Exercises for a Youth Football Workout
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Youth football workouts must incorporate several elements. A program for young players must make the most out of limited practice and conditioning time while emphasizing safety. The workout should focus on strength development, cardio conditioning and agility training and should also include dedicated time for practicing position-specific drills and implementing game plans.
The shuttle run acquaints youth players with the start-and-stop explosiveness necessary in typical football plays. Players line up along one goal line, run full speed to the 10-yard line, stop, turn and then run back full speed to the initial goal line. They repeat the exercise, but this time they run to the 20-yard line and back. For the next shuttle run, they will go to the 30-yard line and back. The specific distances should be set according to age group – players in the youngest divisions should run shorter distances. Use cones or markers to delineate the shuttle stations for your players.
Body Weight Training
Basic body weight exercises are extremely effective for developing functional strength and power in youth players at all age divisions. The exercises require little to no equipment. Pushups, pullups, situps and planks are all effective. Football-focused exercises like burpees, which provide foundational strength in both the upper and lower body, are ideal for youth players ages 10 or older.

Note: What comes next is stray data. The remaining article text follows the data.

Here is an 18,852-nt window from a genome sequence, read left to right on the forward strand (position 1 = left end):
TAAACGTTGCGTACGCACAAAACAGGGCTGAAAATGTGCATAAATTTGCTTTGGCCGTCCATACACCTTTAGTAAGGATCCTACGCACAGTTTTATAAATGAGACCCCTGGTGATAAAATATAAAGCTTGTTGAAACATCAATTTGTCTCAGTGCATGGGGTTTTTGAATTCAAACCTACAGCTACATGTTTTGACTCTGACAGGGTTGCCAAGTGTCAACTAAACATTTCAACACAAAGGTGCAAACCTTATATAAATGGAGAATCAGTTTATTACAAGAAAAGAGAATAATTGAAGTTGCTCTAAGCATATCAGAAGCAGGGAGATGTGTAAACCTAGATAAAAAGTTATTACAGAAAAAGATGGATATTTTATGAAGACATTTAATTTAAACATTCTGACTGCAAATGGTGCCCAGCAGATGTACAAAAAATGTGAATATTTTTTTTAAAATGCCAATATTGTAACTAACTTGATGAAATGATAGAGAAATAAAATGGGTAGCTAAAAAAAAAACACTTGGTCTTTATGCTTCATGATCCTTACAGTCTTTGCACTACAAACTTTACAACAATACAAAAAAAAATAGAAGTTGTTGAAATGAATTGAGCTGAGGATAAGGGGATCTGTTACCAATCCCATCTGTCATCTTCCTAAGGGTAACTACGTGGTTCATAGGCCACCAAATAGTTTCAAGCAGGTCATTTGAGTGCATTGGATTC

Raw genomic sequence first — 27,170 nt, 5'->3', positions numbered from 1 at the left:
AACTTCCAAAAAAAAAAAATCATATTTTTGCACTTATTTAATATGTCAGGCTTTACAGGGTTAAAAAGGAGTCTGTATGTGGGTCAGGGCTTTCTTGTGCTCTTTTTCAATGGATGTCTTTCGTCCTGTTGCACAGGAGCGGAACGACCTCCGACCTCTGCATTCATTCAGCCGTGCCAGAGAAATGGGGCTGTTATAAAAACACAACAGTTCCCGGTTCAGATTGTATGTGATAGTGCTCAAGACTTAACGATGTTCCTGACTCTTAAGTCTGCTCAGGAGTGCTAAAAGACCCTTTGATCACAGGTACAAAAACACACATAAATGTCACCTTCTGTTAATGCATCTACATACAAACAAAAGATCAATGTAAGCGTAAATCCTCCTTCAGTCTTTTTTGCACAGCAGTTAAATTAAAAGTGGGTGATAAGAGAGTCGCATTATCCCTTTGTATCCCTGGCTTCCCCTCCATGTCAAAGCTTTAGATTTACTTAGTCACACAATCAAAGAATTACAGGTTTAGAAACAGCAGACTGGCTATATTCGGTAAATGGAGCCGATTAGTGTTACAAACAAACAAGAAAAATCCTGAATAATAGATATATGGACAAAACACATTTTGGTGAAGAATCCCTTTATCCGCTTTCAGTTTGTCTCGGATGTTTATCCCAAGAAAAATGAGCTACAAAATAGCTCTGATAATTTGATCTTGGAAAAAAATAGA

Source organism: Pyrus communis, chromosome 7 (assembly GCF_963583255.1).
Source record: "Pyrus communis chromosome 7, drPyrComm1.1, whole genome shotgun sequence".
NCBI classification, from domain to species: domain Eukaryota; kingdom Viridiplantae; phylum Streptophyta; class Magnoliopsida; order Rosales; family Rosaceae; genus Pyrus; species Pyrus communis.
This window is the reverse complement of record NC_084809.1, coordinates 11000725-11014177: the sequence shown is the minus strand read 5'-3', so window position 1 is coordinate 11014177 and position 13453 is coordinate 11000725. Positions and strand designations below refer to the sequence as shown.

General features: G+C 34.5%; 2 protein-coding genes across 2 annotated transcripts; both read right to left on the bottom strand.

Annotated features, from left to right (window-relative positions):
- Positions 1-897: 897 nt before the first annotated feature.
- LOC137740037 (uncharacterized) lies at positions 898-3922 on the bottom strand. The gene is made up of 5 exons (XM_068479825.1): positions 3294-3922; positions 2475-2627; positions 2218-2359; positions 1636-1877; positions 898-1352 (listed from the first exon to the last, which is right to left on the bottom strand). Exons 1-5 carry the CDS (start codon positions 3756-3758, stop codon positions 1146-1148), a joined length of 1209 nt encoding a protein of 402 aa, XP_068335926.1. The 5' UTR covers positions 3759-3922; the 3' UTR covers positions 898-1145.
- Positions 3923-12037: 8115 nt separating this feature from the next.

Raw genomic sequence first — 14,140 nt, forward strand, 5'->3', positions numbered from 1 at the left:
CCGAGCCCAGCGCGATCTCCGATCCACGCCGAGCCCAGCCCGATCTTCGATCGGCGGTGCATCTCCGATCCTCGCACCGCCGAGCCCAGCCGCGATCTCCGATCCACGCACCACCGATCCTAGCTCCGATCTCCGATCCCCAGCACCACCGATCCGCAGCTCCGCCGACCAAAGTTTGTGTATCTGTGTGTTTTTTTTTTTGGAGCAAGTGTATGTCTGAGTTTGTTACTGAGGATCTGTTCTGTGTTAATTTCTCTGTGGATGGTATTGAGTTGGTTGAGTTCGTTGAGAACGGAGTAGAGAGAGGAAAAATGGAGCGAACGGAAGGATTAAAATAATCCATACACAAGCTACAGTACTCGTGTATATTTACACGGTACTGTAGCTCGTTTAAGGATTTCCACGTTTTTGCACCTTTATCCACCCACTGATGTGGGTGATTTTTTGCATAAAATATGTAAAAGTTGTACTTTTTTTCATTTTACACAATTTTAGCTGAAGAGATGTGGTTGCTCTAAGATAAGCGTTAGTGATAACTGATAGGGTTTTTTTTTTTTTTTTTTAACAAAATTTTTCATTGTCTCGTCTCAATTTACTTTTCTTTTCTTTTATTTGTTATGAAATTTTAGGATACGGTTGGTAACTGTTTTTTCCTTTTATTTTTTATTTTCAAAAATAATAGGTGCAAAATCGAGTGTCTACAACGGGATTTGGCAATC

Basic agility drills will develop crucial motor skills necessary to compete in football. Effective activities include ladder drills and zig zags. Ladder drills are simple. Place two agility ladders on the ground side-by-side, have the players line up at one end and then run through them, making sure each foot-fall lands within the boxes created by the ladders. For zig zags, place a series of cones separated by up to a yard of space and have players run through the cones in a back-and-forth pattern.
Football training for young players presents unique challenges, but the processes that support their safety will help reduce injury. During practice, teach the fundamentals for all drills and cap the duration of practices to a length appropriate for the age group. Be on the lookout for any and all signs of injury, however minor, as well as extraordinary fatigue or any level of dehydration.
Bobby R. Goldsmith is a writer and editor with over 12 years of experience in journalism, marketing and academics. His work has been published by the Santa Fe Writers Project, "DASH Literary Journal," the "Inland Valley Daily Bulletin" and WiseGEEK.